The project will be introduced with the organisation of quality circles of technical experts that will simultaneously operate and interact at regional, national and community levels. Technical groups will be established around a core project team at the regional level and initially at the national level in the Philippines and Thailand where the ATS issues are most obvious and needing immediate attention. The quality circles will first set up new systems or refine and add to existing systems for the surveillance and monitoring of ATS use and risks. Then, starting from a community perspective, target group knowledge, attitudes and behaviours will be measured, with specific attention on youth and occupational groups, and used for the preparation and eventual delivery of multimedia prevention messages by the end of the first project year.
The prevention activities will have both awareness raising, community action and evaluation components. Experts from other countries in the region will have access to information about the prevention programme development and delivery process. Parallel activities will also be initiated for the regional review of better practice models for prevention and treatment.
In the second stage of project development, the progress and outcomes of the prevention efforts will be evaluated and shared for use in other countries of the region, and selected treatment interventions will be introduced, including the training of professionals as necessary. The treatment initiatives will also be supported by quality circles of expertise that simultaneously interrelate with the project core and community interests. Additionally, a regional clearinghouse will be physically and electronically established as a permanent repository for the input and regional exchange of relevant information concerning ATS problems and programmes. Project experiences will be widely shared with a view toward the national development or consolidation of ATS demand reduction policy within the respective national drug control policy frameworks.
The Senior Officials Committee made up of representatives from the six MOU countries and UNODC will be established to provide strategic guidance in the development of regional drug control programmes.When necessary, the Government of the Philippines delegation will be invited as a participant observer to the portions of the Senior Officials Committee agency concerned with this project.
The Project Advisory Committee (PAC) will be formed which will comprise a project management team leader, one representative of each national counterpart drug control agency, one representative from each of the International Labour Organization (ILO), the United Nations Office for Project Services (UNOPS) and the World Health Organization (WHO). As required, the representative or delegated official of each of the UNODC country offices in Laos, Myanmar and Vietnam may be called upon to attend a committee meeting. The PAC will be chaired by UNODC through the representative of the Regional Centre, Bangkok or a designated official at that office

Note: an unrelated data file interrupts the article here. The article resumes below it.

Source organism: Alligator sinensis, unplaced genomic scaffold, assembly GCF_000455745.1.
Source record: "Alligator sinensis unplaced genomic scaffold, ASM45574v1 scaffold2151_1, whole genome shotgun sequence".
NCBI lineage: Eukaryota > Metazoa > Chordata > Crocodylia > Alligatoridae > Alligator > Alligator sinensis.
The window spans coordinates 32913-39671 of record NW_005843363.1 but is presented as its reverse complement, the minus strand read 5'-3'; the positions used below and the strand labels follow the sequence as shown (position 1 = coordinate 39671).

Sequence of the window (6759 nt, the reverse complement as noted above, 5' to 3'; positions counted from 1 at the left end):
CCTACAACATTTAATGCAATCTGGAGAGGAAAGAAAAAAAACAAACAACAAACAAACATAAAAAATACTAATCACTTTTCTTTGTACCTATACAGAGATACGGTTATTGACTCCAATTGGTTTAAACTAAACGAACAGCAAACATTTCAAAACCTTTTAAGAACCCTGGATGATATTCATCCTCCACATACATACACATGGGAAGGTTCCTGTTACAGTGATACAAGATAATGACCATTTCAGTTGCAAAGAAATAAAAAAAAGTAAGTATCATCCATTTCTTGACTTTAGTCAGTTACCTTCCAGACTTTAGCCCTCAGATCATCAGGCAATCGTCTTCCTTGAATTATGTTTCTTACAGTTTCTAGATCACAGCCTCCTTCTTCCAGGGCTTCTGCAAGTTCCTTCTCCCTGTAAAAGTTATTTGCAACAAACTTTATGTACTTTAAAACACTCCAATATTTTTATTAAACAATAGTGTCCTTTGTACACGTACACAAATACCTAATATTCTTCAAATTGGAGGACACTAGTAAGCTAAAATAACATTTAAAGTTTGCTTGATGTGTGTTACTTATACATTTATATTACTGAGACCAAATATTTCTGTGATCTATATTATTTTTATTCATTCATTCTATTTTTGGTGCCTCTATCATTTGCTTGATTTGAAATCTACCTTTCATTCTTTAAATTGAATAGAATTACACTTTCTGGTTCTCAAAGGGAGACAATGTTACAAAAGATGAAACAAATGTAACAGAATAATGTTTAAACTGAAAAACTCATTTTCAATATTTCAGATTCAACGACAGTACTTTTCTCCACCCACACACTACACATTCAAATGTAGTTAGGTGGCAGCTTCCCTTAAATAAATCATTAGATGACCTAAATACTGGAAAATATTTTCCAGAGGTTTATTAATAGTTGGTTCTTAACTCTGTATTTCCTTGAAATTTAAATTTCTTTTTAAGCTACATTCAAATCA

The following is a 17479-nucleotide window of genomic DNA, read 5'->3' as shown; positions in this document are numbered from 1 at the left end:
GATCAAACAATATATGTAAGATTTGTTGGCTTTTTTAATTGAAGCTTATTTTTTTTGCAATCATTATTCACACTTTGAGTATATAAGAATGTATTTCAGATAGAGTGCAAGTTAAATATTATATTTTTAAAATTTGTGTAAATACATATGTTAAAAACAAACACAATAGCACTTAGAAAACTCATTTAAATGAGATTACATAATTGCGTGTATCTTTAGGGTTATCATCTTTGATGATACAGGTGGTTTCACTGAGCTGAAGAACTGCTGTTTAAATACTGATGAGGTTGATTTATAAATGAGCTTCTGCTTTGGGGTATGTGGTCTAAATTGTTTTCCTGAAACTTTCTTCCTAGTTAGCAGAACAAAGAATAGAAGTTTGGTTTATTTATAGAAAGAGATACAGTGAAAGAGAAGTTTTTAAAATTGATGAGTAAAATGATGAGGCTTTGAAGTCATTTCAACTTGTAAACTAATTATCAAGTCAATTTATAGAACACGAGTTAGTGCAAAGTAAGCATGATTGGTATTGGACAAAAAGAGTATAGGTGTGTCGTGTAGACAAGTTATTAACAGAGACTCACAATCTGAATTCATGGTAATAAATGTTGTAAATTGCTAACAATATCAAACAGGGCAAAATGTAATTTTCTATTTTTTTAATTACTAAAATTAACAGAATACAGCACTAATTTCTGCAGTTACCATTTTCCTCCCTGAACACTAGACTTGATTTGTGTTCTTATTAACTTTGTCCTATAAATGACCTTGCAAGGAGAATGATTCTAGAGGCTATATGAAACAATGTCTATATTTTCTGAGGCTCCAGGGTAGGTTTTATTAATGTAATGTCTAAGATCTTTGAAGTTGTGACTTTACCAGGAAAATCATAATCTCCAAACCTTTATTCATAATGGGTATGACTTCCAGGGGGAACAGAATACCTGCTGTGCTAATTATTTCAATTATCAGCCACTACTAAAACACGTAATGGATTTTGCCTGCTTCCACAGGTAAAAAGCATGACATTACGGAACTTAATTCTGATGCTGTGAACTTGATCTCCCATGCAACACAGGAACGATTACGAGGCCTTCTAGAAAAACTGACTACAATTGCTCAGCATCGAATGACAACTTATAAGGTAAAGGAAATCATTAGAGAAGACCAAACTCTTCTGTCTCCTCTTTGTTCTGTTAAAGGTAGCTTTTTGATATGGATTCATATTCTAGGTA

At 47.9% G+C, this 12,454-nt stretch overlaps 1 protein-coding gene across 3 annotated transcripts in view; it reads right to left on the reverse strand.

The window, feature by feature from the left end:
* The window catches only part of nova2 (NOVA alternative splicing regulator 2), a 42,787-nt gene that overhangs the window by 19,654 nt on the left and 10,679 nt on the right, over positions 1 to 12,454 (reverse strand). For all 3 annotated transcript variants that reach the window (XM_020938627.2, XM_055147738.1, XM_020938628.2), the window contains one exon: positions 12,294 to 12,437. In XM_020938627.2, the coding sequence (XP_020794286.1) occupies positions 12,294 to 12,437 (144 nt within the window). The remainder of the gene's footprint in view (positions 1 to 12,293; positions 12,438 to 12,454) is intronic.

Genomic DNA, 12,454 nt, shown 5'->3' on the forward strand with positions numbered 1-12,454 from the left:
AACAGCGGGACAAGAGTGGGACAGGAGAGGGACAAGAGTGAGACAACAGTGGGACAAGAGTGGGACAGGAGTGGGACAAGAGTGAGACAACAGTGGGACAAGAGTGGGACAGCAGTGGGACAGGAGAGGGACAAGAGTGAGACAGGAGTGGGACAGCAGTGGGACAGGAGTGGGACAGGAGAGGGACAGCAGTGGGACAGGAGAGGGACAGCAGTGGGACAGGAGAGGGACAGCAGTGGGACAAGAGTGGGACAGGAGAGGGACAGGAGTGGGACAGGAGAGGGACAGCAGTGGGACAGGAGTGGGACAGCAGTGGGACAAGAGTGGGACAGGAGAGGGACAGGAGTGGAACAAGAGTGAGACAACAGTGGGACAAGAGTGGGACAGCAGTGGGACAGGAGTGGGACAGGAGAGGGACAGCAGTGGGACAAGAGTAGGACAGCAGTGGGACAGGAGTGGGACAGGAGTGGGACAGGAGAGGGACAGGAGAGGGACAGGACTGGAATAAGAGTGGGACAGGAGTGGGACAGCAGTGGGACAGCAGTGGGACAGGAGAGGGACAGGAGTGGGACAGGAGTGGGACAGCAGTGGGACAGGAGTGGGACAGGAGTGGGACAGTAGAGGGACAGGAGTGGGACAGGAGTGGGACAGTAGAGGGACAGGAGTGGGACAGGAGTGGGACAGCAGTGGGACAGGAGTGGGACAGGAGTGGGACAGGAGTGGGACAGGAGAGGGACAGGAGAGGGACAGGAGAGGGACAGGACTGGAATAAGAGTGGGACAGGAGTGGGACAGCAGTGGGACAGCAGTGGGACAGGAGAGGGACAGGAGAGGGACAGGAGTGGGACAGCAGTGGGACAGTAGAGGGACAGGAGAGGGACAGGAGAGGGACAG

UNODC will, under the overall guidance of the PAC, execute the project through the Regional Centre, Bangkok and its Representative or designated official.
The International Labour Organization Regional Office, Bangkok, through a collaborative arrangement with its respective offices for rehabilitation in Geneva and country offices in the Philippines, will have the status of an associated agency with direct responsibility for managing the quality circle of expertise relating to prevention of ATS use in the workplace. These initiatives will only directly cover the countries of the Philippines and Thailand.
The World Health Organization, through its Substance Abuse Department, and as required in collaboration with its respective regional offices for South Asia and the Western Pacific will have the status of an associate agency. It will have direct responsibility for leading the quality circle of expertise for primary prevention developments, in conjunction with UNODC.
The United Nations Office for Project Services will have the status of an associated agency. On behalf of UNODC and through timely and effective coordination with the Project Management Team, UNOPS through its Project Management Office will establish interagency agreements with WHO and ILO for their respective contributions of international expertise. UNOPS will also facilitate intercountry project delivery by administering the resources concerning local consultants, the subcontracts component, and the resources for non expendable equipment, as specified by UNODC.
Through the UNODC counterpart national drug control agencies, each participating country will identify a suitable national agency that will be responsible for overseeing the project within its national boundaries and contributing to regional project developments.
|Project Budget in US$ (app)|
|Project Support Cost||689.867|